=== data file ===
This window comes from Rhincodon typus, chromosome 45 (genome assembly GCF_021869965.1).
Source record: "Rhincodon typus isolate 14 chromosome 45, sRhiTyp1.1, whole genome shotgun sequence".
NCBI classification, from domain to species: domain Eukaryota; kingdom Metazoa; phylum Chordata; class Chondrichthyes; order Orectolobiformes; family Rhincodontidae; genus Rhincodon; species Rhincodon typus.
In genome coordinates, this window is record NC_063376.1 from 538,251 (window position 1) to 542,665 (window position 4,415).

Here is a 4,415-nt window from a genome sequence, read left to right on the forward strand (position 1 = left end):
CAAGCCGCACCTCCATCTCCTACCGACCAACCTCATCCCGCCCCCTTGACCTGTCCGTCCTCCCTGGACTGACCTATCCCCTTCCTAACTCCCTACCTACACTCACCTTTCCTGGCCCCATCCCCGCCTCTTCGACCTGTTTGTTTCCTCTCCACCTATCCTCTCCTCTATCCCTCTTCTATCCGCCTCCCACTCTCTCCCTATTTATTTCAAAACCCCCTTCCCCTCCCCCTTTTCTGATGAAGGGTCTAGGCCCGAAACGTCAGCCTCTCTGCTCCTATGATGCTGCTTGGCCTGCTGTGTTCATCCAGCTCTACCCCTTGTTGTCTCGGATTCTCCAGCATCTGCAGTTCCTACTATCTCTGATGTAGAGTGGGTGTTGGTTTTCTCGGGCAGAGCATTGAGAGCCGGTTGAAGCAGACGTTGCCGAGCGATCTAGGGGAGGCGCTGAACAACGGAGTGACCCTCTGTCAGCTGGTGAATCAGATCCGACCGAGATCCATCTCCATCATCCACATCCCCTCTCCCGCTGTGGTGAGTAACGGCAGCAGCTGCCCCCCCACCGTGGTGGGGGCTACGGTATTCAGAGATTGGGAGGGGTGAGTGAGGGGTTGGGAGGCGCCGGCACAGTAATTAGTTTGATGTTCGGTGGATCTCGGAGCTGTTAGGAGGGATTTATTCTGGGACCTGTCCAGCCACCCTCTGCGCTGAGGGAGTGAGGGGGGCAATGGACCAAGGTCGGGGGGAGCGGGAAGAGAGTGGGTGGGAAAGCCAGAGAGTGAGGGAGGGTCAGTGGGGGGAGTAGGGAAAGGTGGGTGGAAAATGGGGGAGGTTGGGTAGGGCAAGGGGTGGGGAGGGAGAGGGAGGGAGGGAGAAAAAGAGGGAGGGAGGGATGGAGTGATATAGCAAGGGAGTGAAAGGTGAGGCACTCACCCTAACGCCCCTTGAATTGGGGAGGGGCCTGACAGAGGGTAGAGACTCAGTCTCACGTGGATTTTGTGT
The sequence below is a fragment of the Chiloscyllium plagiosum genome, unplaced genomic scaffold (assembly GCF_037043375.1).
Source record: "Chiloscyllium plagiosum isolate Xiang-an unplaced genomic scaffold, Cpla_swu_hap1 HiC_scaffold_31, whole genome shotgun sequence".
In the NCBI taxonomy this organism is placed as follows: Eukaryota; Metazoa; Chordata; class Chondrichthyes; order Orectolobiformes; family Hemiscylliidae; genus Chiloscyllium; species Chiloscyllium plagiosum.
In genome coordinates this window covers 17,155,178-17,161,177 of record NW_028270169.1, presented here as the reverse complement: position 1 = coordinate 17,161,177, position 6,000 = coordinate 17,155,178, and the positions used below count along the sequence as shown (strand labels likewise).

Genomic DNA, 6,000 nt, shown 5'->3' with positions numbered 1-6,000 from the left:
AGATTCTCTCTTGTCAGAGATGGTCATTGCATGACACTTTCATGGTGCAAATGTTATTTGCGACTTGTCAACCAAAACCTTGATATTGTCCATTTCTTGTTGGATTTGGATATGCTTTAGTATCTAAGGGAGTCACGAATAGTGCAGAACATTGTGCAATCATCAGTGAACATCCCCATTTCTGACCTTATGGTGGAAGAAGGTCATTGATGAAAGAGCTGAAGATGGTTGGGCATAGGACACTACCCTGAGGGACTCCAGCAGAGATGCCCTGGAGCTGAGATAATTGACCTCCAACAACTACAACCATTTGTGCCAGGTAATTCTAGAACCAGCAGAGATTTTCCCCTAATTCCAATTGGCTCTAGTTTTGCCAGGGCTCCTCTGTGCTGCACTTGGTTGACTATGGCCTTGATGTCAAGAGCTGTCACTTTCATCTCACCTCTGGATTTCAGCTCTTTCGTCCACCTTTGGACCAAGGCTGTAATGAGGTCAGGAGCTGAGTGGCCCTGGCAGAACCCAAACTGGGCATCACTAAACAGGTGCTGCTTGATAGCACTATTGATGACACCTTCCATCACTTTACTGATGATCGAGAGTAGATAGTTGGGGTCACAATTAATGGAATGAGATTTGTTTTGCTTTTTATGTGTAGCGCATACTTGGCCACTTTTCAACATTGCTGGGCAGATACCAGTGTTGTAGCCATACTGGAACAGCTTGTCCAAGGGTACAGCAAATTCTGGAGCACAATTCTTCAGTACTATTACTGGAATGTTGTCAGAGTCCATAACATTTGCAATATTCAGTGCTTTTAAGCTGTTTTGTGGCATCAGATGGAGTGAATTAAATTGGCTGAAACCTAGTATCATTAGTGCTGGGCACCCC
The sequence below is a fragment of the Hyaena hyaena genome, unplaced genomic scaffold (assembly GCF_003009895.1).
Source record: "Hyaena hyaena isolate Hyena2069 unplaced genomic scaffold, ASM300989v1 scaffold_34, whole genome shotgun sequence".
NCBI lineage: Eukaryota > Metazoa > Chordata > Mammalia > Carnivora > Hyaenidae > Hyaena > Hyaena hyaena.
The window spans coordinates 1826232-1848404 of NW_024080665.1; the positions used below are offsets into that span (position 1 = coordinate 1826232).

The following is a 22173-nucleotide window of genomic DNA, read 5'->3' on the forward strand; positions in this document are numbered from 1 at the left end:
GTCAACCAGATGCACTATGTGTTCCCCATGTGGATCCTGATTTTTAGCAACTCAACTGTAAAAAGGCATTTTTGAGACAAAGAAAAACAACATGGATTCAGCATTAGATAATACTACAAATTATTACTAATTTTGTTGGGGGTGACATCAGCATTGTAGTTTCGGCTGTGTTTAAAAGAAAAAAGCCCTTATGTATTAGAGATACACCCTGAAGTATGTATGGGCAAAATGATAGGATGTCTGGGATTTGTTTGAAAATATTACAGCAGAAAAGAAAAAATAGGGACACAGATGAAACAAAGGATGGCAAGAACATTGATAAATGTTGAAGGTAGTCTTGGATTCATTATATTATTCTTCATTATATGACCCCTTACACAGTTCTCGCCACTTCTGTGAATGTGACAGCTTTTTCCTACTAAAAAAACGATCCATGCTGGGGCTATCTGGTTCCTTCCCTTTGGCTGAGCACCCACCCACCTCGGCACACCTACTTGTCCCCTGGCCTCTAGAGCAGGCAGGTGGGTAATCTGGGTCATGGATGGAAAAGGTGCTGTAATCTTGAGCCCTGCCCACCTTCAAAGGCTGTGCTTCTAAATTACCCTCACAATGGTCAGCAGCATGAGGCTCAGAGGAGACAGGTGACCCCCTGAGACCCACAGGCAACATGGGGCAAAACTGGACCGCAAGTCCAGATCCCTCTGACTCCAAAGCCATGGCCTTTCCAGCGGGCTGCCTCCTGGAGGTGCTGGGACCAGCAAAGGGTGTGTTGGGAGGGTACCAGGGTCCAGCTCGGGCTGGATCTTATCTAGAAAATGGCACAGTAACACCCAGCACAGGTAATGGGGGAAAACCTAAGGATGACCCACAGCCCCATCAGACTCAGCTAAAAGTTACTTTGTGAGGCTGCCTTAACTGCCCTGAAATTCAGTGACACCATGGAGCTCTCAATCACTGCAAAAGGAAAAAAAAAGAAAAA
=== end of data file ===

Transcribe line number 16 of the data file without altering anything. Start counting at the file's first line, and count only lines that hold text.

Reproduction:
The window spans coordinates 1826232-1848404 of NW_024080665.1; the positions used below are offsets into that span (position 1 = coordinate 1826232).